Better Sleep

Most of us struggle with sleep disturbances at one point or another. Here are some general guidelines that may help improve your sleep.

During the Day

  • Determine how many hours of sleep you need for optimal functioning and feeling rested. Consider the following to determine the natural length of your sleep cycle.
  • How many hours did you sleep on average as a child?
  • Before you began experiencing sleep difficulties, how many hours of sleep per night did you sleep on the average?
  • How many hours of sleep do you need to awaken naturally without an alarm?
  • How many hours of sleep do you need in order to not feel sleepy or tired during the day?
  • Establish a regular sleep schedule by going to bed at the same time every night and getting up the same time every day, even if you're tired in the morning. Having a different sleep-wake schedule on the weekends can also throw you off. However, if you consistently have difficulties falling asleep, try getting up half an hour earlier in the morning than your usual time; it may help you get to sleep that night.
  • Avoid napping during the day as much as you can, unless you want to take a quick "power" nap that is no longer than 20 minutes. Make sure you wake up within 15-20 minutes, otherwise your sleep cycle at night will be disrupted. If you do take a nap, don't do it later than the afternoon.
  • Exercise during the day. Regular aerobic exercise that gets your heart beating and gets you panting for 20 minutes or more can decrease body tension, alleviate stress, alleviate anxiety and depressive symptoms, and contribute to an overall feeling of wellbeing. Try not to exercise within two hours prior to your bedtime.
  • Reduce your caffeine and nicotine intake, especially after 2pm. Coffee, tea, soda, chocolate all have caffeine which is known to make people jumpy, anxious, and/or awake. Avoid more than 2 cups total per day. Cigarettes are also stimulators, and can increase anxiety and jumpiness. If you continue to experience anxiety or nervousness, stop use completely.
  • Avoid alcohol use or other substances in the evening. Although alcohol and some substances may initially make you sleepy, it can cause you to become very awake in the middle of the night. Avoid moderate to heavy use during the day. If you continue to have problems, stop use completely.

Just Before Bedtime

  • Avoid heavy meals before bedtime, but also avoid going to bed hungry. A very small snack about an hour before bedtime may be helpful.
  • Develop a sleep ritual before bedtime. Rituals that signal closure for the day could be putting the dog out, closing up the house for the night, reading a book (not an exciting mystery), having a warm calming herbal tea, evening prayers, or doing something like meditation, or deep breathing exercises. All of these behaviors are targeted for shifting your thinking from the daily stressors to closure that the day is over and it is time for rest so that you can start a new day tomorrow.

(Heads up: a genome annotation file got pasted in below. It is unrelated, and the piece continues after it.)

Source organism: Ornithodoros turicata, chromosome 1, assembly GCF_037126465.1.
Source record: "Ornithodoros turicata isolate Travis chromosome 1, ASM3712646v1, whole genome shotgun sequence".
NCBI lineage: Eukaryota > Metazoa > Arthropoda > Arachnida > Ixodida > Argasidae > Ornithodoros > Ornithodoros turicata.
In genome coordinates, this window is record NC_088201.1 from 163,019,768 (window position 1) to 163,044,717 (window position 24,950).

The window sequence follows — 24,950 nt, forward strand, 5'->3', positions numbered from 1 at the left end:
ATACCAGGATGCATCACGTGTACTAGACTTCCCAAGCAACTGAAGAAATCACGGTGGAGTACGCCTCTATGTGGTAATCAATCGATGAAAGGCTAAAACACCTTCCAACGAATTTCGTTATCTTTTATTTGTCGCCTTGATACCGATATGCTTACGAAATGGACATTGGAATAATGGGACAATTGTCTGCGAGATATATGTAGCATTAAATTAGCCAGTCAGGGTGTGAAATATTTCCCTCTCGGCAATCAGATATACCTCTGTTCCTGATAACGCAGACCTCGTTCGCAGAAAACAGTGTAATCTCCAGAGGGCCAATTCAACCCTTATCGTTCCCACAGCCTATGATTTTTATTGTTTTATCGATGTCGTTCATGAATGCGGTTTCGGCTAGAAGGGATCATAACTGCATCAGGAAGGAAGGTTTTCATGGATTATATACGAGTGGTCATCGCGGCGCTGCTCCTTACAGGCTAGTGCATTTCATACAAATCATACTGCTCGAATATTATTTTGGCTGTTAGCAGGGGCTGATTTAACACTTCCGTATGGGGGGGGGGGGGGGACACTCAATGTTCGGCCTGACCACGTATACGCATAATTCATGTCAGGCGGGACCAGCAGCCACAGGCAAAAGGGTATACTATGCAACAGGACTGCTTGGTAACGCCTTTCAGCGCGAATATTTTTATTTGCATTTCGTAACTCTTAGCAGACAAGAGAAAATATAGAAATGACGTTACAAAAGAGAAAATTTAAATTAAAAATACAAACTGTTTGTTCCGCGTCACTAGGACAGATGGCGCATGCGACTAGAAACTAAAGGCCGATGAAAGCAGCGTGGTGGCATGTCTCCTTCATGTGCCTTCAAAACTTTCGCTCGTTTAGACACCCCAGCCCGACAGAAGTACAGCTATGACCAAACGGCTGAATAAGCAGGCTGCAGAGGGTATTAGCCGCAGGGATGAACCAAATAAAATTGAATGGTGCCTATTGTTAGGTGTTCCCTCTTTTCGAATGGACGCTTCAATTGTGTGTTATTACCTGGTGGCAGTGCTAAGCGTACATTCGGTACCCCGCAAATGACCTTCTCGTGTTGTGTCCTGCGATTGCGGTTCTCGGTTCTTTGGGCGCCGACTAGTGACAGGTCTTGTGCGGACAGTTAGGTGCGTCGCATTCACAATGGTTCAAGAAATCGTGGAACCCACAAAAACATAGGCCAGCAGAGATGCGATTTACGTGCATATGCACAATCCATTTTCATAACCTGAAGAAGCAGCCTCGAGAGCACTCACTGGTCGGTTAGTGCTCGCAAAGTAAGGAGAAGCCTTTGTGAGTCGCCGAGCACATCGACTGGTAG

• Avoid physical and mental stimulation just before sleep time. Working on projects, house cleaning, watching something exciting on television, or reading something that has an exciting plot just prior to going to bed can energize you instead of helping you to have closure at the end of the day.
  • Take a warm bath one to two hours before bedtime. Experiment with the time to determine what works best for you. A good 20 minute soaking in a warm bath is a great relaxer. It raises your core body temperature by several degrees which naturally induces drowsiness and sleep.

During Bedtime

  • If you cannot stop thinking and go to sleep, give yourself one minute to review whatever it is you are thinking about. One way to clear your mind before bed is to briefly jot down your thoughts and anything that is on your mind.
  • Keep the bedroom (and especially the bed) for sleeping and sex only. If you use your bedroom as an office, studying, or other activities, your mind will associate the bedroom with those activities which is not conducive to sleep.
  • Reduce noise if needed through the use of ear plugs or a noise-masking machine.
  • Keep your room temperature between 60-70 degrees.
  • If you can't sleep, do not get too upset; do not fight, resist, or fear sleeplessness. Get up out of bed after 20 minutes if you can't fall asleep. Drink something warm that is decaffeinated, splash your face with warm water, engage in some relaxing activity, then go back in bed and try again.

We also encourage you to seek personal counseling at Counseling Services,Administration Building, Room 201, to help explore possible personal or interpersonal factors that may be contributing to your sleep difficulties. Our personal counselors are available for walk-ins M-F, 10am-4pm, and for emergency/crisis walk-ins M-F, 8:30am-4:30pm. It is also recommended that you see a medical professional at Student Health Services to rule out any physical causes of your sleep disruptions.